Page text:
I’m still reading through the book, enjoying the stories, intrigued by what I’m discovering about this town. That street corner on Chestnut and South First, where they’re putting in new sidewalks? That was the corner where Abilene’s first chief of police used to fire his gun on New Year’s Eve, to tell the bars it was time to close. That stretch of concrete across the north end of the airport, disconnected from everything and looking like it was put there at random? It’s actually a remnant of the Bankhead Highway, the first paved coast-to-coast, all-weather road in America. It came right through Abilene.

Camp Barkeley? It was named for a Texas soldier in WW I who died three days before the war ended, and was awarded the Congressional Medal of Honor for his actions in the face of the enemy. And he is now recognized by the Army as the first Hispanic recipient of the nation’s highest honor for valor. The stories go on and on.

It’s a great book, but you don’t have to read a book to discover amazing stories – they are literally all around us. Even on the block where you live.

  • That sweet little old lady who hobbles around with a walker? She had polio as a little girl, spent a year and a half in an iron lung, and showed incredible determination in learning to walk again. She can tell you a thing or two about courage, for those who will listen.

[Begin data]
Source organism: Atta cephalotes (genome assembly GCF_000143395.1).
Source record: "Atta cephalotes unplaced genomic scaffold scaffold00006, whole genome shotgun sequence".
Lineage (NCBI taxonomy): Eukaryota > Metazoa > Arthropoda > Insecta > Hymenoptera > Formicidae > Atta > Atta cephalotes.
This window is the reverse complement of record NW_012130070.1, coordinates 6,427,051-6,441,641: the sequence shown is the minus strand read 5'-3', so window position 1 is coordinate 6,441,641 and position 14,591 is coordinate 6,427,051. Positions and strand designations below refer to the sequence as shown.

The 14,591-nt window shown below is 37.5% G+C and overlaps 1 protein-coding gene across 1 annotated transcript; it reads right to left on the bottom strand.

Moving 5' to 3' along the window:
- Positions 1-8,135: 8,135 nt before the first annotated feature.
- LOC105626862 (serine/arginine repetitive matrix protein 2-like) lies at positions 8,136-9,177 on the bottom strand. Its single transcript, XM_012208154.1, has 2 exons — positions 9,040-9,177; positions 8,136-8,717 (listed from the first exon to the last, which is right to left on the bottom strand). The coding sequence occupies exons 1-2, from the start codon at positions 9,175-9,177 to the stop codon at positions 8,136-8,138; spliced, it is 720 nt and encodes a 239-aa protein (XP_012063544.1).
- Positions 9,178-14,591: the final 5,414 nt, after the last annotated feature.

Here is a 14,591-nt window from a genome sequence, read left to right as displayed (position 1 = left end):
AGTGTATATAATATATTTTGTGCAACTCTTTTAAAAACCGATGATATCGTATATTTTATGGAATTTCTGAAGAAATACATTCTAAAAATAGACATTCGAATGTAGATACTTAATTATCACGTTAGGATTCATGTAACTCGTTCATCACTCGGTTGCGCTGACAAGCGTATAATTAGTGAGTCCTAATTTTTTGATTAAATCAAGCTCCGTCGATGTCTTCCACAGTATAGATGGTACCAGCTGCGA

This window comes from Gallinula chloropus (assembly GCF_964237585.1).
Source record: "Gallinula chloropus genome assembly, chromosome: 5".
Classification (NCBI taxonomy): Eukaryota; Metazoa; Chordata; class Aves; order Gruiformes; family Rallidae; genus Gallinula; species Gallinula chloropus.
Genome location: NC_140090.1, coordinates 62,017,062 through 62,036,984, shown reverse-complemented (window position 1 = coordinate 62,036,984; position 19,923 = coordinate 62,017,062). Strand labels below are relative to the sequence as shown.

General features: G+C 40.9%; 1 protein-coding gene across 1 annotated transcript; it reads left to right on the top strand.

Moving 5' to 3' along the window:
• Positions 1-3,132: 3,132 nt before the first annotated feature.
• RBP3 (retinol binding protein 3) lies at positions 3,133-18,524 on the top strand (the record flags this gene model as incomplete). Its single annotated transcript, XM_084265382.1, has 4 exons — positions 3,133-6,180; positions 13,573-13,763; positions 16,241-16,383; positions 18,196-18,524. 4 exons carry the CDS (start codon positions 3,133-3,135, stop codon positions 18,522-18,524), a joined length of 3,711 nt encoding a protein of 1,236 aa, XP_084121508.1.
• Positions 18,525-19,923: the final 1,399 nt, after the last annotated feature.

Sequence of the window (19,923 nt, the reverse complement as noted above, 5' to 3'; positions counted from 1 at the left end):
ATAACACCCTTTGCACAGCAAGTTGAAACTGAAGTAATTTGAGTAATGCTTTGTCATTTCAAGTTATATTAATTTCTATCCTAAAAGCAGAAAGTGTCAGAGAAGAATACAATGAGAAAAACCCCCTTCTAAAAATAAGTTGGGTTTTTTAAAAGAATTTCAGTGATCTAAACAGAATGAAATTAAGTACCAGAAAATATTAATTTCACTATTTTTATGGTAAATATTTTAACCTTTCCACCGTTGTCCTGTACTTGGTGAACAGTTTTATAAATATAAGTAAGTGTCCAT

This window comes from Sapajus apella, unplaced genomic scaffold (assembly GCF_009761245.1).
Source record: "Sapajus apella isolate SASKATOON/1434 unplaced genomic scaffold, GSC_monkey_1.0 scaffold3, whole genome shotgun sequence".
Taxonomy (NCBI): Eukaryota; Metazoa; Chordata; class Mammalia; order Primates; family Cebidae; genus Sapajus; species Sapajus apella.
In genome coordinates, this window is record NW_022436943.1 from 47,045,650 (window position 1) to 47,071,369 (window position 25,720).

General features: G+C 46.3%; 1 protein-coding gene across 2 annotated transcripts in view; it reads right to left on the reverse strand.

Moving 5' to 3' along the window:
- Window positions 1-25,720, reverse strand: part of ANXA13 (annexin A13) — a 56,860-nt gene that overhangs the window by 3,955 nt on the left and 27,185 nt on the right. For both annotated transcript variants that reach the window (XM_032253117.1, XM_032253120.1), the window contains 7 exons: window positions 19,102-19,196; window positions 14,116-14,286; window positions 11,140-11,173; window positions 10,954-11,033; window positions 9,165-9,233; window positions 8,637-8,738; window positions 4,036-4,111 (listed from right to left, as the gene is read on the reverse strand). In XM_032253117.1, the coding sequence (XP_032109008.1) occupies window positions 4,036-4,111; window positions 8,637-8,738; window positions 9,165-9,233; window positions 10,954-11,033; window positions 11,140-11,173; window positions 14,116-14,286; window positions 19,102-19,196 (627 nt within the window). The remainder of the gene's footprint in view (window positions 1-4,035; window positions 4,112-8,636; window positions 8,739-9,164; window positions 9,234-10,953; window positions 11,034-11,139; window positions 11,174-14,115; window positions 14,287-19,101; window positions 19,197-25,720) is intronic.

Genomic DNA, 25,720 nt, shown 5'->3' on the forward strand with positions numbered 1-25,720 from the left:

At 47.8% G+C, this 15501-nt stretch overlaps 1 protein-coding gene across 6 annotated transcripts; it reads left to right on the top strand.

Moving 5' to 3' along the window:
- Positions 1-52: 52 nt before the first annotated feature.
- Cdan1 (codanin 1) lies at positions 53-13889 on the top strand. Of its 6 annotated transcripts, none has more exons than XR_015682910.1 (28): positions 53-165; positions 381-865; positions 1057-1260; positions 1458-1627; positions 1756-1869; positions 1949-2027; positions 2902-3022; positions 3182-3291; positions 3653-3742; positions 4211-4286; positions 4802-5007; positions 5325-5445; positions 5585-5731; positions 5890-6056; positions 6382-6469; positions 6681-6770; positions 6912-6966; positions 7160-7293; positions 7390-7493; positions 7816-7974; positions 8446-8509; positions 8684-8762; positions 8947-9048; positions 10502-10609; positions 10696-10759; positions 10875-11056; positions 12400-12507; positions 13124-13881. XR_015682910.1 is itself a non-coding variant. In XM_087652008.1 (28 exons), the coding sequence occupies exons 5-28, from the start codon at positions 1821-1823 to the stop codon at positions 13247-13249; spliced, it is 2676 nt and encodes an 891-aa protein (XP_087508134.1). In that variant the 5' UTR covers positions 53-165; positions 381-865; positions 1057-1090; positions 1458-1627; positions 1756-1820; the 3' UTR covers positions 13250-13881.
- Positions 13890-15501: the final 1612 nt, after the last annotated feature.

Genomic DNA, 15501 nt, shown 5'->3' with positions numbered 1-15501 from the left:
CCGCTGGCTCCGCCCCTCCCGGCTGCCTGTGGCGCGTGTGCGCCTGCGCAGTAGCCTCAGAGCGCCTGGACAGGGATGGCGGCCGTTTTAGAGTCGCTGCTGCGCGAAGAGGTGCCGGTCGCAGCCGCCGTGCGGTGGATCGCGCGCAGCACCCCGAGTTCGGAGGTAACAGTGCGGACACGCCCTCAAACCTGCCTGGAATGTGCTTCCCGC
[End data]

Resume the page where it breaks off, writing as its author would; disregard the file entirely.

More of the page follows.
• The old man down the street who keeps to himself? He’s the last surviving member of his unit from WW II, that liberated a concentration camp. No one knows the nightmares he has endured for this country.

  • That quiet couple across the way? They spent 30 years overseas as missionaries before their retirement. Let them tell you about raising their kids in another culture, and what they learned together.

These are my neighbors. Your neighbors. When we take the time to get to know them, we discover they enrich our lives in ways we can’t even begin to expect. It’s history, not from a book, but from people who were there and who lived it. It’s a special wisdom that they will share for those who will turn off the TV long enough to listen.

It’s history all around us.

So Costly a Sacrifice

November 21, 1864: Lincoln (allegedly) writes a letter of condolence to a Mrs. Bixby of Massachusetts, whom he was told had lost five sons in the war.bixby_letter

This letter is one of the most powerful compositions I have ever read.  The language and the images move me to tears ever time I read it.  Of course, as it turns out, there are some corrections to the story:

  • Mrs. Bixby herself was a Southern sympathizer.
  • She had lost two sons in battle, not five. (As if having “only” two sons killed was no big deal.)
  • Some modern historians don’t think Lincoln actually wrote it, but rather, his secretary, John Hay.